Batch geonews: Google Earth API Deprecated, ArcGIS 10.3 Released, 2nd Learning QGIS, Nokia-Baidu Partnership, and much more

Here’s the last batch-mode edition, covering most of December. Might interest some of you, Slashgeo’s posts are now mirrored on Google+. Have an excellent holiday break.

On the open source / open data front:

  • More support for the standard, GDAL GeoPackage raster support
  • Reading, The Book of OpenLayers 3, completed
  • And another one announced, 2nd edition of Learning QGIS with a new chapter on expanding QGIS with Python
  • OpenLayers 3 now support Drawing Points with WebGL
  • WPS, an update to the ZOO-Project 1.4.0 release
  • All pieces in one suite, OpenGeo Suite 4.5 released, and you don’t have to write SLD anymore
  • Nice Ski maps styles available as open source from MapBox

On the Esri front:

  • A new version, ArcGIS 10.3: The Next Generation of GIS Is Here
  • You might also be interested in What’s new in ArcGIS 10.3 for Server
  • Many will be interested by Now Available: Explorer for ArcGIS on Android
  • Useful, ArcGIS Online supports GeoJSON
  • New capability, Lossless CityGML support in ArcGIS
  • A book review: Building Web Applications with ArcGIS

On the Google front:

  • Google deprecated the Google Earth API to be turned off in December, this means no more Google Earth Plugin, and you can migrate to OpenLayers 3 and Cesium for such needs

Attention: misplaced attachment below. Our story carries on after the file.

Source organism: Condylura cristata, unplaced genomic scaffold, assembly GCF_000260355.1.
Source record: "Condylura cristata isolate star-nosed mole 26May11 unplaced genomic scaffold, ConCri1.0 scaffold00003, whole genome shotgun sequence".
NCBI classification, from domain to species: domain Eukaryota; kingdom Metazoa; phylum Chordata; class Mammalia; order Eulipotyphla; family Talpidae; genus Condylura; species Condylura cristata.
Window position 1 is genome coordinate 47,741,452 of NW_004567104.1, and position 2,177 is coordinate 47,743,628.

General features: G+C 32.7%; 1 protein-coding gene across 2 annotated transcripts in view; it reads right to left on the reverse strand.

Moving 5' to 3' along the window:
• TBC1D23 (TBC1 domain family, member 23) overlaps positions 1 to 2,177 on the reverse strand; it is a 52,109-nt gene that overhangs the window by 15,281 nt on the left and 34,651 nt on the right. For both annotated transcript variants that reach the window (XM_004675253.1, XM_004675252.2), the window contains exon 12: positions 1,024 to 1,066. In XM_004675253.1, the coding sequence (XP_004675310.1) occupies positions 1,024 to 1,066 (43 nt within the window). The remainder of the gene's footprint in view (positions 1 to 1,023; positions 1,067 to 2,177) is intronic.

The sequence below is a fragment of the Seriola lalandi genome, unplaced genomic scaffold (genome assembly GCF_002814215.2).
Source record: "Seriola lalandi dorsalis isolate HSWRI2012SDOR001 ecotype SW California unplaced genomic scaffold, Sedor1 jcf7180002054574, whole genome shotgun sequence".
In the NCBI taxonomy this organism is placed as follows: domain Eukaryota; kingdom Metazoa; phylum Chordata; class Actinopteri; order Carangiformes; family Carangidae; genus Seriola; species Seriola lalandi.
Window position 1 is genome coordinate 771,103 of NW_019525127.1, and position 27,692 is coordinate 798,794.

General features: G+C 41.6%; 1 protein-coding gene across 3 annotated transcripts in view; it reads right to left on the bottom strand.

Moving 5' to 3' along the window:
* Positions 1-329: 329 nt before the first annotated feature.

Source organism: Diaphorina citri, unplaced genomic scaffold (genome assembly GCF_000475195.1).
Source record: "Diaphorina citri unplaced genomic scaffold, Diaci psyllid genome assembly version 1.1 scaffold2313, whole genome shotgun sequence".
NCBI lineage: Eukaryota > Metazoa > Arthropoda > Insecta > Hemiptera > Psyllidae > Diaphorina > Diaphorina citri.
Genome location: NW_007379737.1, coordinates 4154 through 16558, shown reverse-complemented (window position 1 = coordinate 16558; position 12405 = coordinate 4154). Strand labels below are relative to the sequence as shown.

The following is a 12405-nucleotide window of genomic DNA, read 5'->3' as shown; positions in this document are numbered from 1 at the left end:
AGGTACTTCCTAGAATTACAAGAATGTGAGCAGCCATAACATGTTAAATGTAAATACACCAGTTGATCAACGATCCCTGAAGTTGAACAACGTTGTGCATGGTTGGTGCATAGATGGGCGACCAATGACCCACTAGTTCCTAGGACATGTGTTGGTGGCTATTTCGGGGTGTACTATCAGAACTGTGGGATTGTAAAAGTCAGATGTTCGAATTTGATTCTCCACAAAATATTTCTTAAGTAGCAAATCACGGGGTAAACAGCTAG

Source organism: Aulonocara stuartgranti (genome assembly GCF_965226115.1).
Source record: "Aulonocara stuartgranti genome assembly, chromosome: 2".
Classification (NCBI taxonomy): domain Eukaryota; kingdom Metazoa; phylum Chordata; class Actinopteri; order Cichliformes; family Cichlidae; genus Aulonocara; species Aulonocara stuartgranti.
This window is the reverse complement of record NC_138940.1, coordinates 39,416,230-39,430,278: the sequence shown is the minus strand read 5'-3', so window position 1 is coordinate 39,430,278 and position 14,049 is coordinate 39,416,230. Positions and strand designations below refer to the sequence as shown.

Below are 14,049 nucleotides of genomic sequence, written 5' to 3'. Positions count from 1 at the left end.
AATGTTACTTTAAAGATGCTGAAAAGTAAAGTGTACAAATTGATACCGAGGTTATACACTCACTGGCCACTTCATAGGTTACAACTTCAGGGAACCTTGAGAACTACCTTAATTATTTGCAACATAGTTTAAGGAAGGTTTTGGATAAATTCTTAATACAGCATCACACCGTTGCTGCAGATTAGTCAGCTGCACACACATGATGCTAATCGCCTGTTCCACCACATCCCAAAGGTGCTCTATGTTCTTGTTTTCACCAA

• Why not? Do some holiday (window) shopping with Google Maps
  • Looking for Google My Maps? Map this way—Google My Maps now in Drive, also includes a few more capabilities
  • New addition, Drive by Dubai with Street View
  • You can also Look at the new 3D in New York City
  • Wired has an article named The Huge, Unseen Operation Behind the Accuracy of Google Maps

Discussed over Slashdot:

  • Location privacy with a smartphone is really an illusion, Researchers Discover SS7 Flaw, Allowing Total Access To Any Cell Phone, Anywhere
  • Hopefully, Uber Limits ‘God View’ To Improve Rider Privacy
  • 6,000$, Startup Helps You Build Your Very Own Picosatellite On a Budget
  • Sensing, Satellite Captures Glowing Plants From Space
  • Where are you cheater? Study of Massive Preprint Archive Hints At the Geography of Plagiarism
  • Babel, Want To Influence the World? Map Reveals the Best Languages To Speak